Do We Advocate for Life as If Life Matters?

Do We Advocate for Life as If Life Matters? April 12, 2019


Let’s begin with a story. I think about this one often. On March 11, 2017, a landslide in the only trash dump for Addis Ababa, Ethiopia, swept dark earth and detritus over 115 human beings, smothering them to death. Most were women and children. Most made their livings picking through the trash that they lived in–and through that labour, many had painstakingly upgraded from fragile shacks to sturdier homes, brick by brick. One of the dead was a sixteen-year-old boy eager to go to university, to become an engineer. Other dreams never made it to Western papers.

The trash dump was about 50 years old, and the only landfill for somewhere over 2.8 million people. The city had tried to open another in 2015, to alleviate the pressure on this first one, where hundreds of human beings lived and scavenged for scraps… but other citizens protested the new dump, not wanting the presence of garbage to diminish the shine of socioeconomic advancement in their neighbourhoods, too.

When the landslide story hit the international news, this last angle was especially critical: the juxtaposition between a rapidly rising and a socially precarious economic market. The rich and the abysmally working poor.

But when I think of this story (and I do often, not fully understanding why this story stands out among so many similar tragedies: the fires that consume overfilled buildings whole, the boats that sink overburdened with refugees) it’s the children who haunt me most of all. Now, that’s not a slight against the adults, whose deaths I find grievous, too… but the adults quite possibly knew a touch more of the world than that landfill. The children? Well, that’s debatable.

And so I can’t seem to shake the idea of human beings born into that refuse, and knowing nothing but that refuse. Toddlers taking their first steps in it, hopefully but not assuredly under someone’s watchful eye. Little ones watching the sun rise and set over its heat stench; bigger children entertaining themselves with bits of junk. And then, one day, all of them catching sight of that incomprehensible tide of dirt and castoffs rising up impossibly fast over them, or around their neighbours. Children crying out from a ground suddenly turned to earthen river, their littles hands outstretched in one last, startled breath before the whole of their inner cosmos fell to silence…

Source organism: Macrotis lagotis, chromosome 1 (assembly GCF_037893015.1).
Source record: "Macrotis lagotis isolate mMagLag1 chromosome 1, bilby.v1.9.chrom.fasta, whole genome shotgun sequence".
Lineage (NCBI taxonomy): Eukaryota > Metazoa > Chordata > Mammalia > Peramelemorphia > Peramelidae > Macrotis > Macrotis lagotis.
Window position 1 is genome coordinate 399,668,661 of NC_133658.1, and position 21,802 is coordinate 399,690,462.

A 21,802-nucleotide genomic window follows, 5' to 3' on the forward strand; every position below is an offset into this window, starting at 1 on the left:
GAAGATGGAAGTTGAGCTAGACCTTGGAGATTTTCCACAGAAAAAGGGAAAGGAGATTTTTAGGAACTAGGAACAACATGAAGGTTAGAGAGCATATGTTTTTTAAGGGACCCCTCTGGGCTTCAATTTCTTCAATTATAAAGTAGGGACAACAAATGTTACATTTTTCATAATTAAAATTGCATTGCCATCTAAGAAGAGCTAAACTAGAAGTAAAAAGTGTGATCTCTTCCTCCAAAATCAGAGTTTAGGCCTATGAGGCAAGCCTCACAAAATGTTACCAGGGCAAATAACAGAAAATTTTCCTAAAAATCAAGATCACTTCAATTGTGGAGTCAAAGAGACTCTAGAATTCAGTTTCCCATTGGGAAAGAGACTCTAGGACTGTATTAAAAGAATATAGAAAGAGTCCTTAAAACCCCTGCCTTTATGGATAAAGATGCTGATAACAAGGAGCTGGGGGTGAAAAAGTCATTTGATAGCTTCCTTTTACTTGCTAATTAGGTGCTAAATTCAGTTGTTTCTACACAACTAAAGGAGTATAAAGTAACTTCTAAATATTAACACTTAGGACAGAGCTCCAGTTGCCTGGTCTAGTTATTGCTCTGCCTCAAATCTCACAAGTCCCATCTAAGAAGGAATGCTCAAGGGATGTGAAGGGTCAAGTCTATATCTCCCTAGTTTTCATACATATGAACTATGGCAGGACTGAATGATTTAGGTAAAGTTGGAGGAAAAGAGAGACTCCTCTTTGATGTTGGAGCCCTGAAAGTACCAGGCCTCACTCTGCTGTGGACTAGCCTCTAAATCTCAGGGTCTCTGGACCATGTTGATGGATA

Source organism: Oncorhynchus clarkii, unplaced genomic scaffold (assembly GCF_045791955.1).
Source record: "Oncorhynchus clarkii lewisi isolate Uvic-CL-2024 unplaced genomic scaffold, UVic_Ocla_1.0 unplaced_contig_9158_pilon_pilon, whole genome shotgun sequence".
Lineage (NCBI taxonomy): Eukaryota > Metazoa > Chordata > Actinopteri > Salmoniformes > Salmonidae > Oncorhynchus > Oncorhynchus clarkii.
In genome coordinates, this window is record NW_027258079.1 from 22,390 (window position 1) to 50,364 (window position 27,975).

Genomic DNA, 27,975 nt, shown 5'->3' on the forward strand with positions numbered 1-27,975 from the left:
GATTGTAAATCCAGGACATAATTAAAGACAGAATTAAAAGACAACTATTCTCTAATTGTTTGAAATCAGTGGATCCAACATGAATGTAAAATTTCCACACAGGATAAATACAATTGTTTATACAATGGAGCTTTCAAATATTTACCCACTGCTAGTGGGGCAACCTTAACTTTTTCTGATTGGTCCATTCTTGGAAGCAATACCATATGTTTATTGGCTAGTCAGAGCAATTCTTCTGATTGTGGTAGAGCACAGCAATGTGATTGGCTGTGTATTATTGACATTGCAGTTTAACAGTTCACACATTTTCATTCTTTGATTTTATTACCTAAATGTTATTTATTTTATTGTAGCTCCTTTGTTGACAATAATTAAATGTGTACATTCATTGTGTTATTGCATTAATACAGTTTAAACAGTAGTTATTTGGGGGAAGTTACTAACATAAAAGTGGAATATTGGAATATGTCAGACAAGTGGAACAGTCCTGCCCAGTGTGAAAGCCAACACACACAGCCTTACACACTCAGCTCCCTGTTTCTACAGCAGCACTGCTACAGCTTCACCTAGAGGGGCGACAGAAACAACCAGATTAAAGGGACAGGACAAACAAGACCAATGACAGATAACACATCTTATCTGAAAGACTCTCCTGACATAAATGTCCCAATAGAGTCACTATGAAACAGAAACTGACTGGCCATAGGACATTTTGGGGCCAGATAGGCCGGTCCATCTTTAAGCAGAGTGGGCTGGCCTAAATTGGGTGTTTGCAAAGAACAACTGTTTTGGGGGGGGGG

Human Dignity outside Religious Rhetoric

Does a person’s life still matter if their story is lost?

Or if they don’t live long enough to tell their story at all?

These are delicate questions for most of us outside the parameters of faith.

Because faith says, Yes, absolutely, because every human is imbued with a soul by God Almighty!

Meanwhile, we cold dead atheists in a cold dead cosmos clear our throats and raise a finger and hem and haw. “Well…” we deliberate, “I guess you could say that sentience is a precious gift no matter how limited its existence.” But then what does that say about humans with less sentience? Who haven’t the means to tell the rest of us their tales?

It’s not the easiest thing to speak of plainly. I’ve written on the subject more optimistically elsewhere, but today I want to be blunt about the downside: namely, that we atheists tend to be more pragmatic in our sense of limits to the gift of life. It’s why we advocate more for assisted suicide, and the cessation of care to persons in persistently vegetative states, and for terminating pregnancies where there is a high risk of non-viability… or even certain genetic conditions where life is possible, like Down’s syndrome. It’s why we measure the simple fact of life so often against quality of life.

And as such, it’s why we’re more vulnerable to questions about how far that pragmatism should go. Just try to answer the question “What makes a life worth living?” without tripping into counterexamples of lives being lived today that don’t fit your definition due to the impact of racism, classism, sexism, and/or ableism in our world. Black Africans in Libya tortured and enslaved. Male indentured servants in Qatar worked to death and female indentured servants imprisoned for pregnancy, no matter the circumstances that placed them in that state. Child labourers the world over. Sex-trafficking victims the world over. What are you trying to say, Cold-Dead-Atheist? Are you trying to say that those lives don’t have equal value?